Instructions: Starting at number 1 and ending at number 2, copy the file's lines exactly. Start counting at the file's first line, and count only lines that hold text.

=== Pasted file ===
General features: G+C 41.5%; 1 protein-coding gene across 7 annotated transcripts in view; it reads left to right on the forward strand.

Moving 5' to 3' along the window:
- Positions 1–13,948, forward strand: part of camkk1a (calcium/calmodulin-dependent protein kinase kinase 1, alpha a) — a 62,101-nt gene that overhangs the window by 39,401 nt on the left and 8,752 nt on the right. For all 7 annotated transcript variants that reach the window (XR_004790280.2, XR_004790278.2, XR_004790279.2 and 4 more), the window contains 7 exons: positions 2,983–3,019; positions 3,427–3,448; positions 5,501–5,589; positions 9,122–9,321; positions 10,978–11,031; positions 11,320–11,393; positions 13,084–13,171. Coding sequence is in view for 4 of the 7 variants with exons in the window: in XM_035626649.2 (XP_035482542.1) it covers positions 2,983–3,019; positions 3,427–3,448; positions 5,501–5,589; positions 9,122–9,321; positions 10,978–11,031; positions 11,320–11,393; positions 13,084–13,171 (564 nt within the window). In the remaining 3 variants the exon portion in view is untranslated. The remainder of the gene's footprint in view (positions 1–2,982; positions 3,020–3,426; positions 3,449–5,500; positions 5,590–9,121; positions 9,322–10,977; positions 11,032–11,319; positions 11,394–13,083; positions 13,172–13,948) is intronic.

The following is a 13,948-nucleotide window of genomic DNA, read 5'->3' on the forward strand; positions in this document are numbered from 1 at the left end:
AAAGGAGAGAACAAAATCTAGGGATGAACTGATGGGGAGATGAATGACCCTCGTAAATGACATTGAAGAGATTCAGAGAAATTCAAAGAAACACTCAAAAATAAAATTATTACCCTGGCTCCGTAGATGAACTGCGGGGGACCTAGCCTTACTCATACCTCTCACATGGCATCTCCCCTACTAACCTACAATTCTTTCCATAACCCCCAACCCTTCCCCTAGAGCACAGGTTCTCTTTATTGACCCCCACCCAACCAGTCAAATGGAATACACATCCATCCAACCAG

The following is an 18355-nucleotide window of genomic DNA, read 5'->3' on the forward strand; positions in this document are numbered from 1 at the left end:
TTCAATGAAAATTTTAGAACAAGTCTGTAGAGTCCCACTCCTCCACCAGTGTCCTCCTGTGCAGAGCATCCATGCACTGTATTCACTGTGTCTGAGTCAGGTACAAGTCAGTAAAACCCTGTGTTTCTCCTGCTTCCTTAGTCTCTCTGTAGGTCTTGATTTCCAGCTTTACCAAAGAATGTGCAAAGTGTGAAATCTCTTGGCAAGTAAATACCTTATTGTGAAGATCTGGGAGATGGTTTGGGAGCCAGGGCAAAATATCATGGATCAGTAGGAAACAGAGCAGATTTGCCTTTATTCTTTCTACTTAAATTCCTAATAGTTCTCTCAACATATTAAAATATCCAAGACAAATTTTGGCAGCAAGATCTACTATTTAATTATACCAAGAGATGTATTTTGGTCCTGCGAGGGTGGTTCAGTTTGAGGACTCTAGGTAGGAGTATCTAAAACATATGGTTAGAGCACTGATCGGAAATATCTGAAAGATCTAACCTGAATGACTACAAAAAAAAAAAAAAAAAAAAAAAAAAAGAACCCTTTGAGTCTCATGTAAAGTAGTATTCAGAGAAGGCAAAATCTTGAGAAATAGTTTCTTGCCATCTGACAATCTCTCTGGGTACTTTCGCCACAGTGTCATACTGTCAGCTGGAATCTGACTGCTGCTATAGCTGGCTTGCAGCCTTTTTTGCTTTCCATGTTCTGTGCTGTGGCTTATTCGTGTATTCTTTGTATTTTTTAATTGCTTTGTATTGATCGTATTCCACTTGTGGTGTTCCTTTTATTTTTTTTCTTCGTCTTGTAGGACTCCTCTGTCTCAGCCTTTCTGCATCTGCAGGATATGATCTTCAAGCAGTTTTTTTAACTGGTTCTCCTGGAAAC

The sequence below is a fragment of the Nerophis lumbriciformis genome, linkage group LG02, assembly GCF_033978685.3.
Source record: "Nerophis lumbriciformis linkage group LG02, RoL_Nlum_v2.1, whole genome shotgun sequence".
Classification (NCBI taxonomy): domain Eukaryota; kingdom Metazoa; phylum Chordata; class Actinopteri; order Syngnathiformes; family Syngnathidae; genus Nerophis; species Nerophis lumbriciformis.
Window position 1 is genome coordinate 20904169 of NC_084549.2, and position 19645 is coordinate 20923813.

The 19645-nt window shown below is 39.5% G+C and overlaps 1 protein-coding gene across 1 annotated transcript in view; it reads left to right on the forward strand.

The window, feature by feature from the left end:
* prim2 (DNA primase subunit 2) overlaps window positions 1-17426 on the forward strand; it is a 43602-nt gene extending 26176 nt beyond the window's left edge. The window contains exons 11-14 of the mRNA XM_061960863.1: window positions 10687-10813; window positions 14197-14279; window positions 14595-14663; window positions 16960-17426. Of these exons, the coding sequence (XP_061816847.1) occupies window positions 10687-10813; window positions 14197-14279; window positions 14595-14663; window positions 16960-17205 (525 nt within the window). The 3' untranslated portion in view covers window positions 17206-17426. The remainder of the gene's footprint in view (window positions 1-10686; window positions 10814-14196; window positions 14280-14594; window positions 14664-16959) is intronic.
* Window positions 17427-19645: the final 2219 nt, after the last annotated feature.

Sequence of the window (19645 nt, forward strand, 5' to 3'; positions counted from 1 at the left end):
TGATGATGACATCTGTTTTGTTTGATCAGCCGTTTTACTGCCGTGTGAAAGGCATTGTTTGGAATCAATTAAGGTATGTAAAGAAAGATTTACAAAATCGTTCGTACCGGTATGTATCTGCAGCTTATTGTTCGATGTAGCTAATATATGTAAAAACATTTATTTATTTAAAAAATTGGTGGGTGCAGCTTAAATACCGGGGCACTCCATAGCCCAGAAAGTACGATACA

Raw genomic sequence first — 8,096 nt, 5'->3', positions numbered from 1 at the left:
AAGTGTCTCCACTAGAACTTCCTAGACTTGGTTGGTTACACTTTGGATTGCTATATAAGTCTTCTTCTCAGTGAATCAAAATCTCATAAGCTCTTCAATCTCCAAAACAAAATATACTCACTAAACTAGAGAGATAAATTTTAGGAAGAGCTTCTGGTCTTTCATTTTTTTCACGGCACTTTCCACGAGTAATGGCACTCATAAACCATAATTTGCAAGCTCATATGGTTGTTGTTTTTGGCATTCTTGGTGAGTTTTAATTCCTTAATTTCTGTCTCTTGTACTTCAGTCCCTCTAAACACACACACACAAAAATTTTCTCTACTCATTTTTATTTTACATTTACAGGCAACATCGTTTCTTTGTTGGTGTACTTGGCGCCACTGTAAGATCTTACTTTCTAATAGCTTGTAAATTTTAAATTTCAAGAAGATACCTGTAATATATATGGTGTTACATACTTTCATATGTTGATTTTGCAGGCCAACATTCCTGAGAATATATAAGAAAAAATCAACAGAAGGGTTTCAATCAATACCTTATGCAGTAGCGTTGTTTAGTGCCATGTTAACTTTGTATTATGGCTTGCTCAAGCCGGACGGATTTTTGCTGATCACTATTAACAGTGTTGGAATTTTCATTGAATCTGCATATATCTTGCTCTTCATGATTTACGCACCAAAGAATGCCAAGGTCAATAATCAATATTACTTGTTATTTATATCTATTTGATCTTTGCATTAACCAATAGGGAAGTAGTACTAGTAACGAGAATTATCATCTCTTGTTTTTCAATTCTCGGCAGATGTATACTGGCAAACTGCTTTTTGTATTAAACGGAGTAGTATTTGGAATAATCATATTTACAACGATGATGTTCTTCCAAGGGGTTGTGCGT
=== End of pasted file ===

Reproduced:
General features: G+C 41.5%; 1 protein-coding gene across 7 annotated transcripts in view; it reads left to right on the forward strand.

Moving 5' to 3' along the window: